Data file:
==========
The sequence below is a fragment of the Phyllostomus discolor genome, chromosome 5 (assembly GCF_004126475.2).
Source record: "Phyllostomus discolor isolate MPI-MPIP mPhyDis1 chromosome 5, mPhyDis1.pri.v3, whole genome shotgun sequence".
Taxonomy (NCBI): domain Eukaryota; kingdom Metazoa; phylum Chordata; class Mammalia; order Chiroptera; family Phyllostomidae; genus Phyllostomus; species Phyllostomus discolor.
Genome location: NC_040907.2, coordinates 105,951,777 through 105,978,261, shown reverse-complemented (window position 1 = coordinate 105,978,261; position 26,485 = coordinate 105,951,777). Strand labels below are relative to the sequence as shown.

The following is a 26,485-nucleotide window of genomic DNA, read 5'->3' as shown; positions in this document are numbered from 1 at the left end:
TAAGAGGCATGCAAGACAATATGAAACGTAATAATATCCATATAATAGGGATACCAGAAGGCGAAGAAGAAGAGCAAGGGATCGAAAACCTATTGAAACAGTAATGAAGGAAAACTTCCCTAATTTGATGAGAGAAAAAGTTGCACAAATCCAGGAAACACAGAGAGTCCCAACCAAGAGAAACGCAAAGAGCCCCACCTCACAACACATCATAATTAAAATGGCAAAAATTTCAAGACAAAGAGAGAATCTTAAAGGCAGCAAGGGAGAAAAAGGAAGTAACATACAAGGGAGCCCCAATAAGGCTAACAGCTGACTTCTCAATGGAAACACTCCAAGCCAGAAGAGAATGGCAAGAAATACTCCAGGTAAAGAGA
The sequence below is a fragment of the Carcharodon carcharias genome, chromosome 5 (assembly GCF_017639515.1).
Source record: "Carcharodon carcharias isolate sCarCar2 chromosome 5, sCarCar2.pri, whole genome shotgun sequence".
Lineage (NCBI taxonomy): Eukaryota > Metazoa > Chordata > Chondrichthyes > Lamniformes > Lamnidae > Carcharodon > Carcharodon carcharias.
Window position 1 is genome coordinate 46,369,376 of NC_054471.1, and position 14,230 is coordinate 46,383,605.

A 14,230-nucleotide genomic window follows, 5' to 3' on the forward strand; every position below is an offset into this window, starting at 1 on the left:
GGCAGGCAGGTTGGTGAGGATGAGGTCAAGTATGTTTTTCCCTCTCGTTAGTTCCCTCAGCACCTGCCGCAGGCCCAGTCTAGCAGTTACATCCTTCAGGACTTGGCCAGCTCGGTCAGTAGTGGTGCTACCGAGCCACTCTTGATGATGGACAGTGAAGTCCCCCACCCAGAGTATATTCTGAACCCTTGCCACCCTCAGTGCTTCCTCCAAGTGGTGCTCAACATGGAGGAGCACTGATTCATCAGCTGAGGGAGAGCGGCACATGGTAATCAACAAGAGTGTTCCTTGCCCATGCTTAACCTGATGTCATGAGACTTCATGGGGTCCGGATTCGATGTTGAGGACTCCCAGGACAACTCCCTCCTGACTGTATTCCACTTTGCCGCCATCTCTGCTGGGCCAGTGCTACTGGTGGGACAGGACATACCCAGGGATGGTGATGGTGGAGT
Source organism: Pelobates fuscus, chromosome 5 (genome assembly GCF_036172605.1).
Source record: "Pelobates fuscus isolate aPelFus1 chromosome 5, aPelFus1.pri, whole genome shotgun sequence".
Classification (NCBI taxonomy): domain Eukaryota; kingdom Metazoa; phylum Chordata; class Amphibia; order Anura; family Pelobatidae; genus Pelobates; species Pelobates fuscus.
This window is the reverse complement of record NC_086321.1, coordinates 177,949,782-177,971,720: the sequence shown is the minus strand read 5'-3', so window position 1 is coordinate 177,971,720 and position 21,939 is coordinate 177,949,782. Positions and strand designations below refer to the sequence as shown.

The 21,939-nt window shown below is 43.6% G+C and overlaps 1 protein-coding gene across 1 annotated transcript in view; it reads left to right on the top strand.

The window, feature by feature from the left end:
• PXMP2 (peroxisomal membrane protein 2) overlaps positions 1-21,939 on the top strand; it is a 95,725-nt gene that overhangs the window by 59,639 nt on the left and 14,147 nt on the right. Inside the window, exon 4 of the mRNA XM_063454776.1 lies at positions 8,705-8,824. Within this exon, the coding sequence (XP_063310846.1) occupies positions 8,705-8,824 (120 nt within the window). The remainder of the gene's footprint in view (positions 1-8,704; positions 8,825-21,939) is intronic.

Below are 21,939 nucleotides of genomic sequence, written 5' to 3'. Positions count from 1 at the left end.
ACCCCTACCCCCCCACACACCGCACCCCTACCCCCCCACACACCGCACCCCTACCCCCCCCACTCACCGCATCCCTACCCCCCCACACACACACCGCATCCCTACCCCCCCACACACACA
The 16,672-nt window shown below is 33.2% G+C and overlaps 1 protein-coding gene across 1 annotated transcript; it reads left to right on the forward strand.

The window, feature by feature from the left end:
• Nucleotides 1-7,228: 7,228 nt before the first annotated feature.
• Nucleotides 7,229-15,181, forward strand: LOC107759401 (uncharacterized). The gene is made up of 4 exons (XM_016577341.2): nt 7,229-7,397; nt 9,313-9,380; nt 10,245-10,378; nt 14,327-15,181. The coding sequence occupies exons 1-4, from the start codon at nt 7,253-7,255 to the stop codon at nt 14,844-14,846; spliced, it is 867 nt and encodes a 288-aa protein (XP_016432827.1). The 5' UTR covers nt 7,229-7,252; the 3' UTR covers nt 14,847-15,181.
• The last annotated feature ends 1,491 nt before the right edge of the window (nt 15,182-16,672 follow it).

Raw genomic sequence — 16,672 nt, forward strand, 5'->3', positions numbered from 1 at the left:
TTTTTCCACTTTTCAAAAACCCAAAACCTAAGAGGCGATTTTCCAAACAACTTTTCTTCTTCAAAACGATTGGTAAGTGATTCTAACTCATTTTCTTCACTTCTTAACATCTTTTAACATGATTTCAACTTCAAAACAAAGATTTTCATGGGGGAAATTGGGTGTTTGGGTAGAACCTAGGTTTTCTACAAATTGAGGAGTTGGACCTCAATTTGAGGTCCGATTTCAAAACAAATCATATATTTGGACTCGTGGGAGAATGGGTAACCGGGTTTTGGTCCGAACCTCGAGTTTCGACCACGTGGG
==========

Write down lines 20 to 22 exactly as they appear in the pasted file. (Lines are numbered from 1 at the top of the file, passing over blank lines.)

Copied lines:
Below are 21,939 nucleotides of genomic sequence, written 5' to 3'. Positions count from 1 at the left end.
ACCCCTACCCCCCCACACACCGCACCCCTACCCCCCCACACACCGCACCCCTACCCCCCCCACTCACCGCATCCCTACCCCCCCACACACACACCGCATCCCTACCCCCCCACACACACA
The 16,672-nt window shown below is 33.2% G+C and overlaps 1 protein-coding gene across 1 annotated transcript; it reads left to right on the forward strand.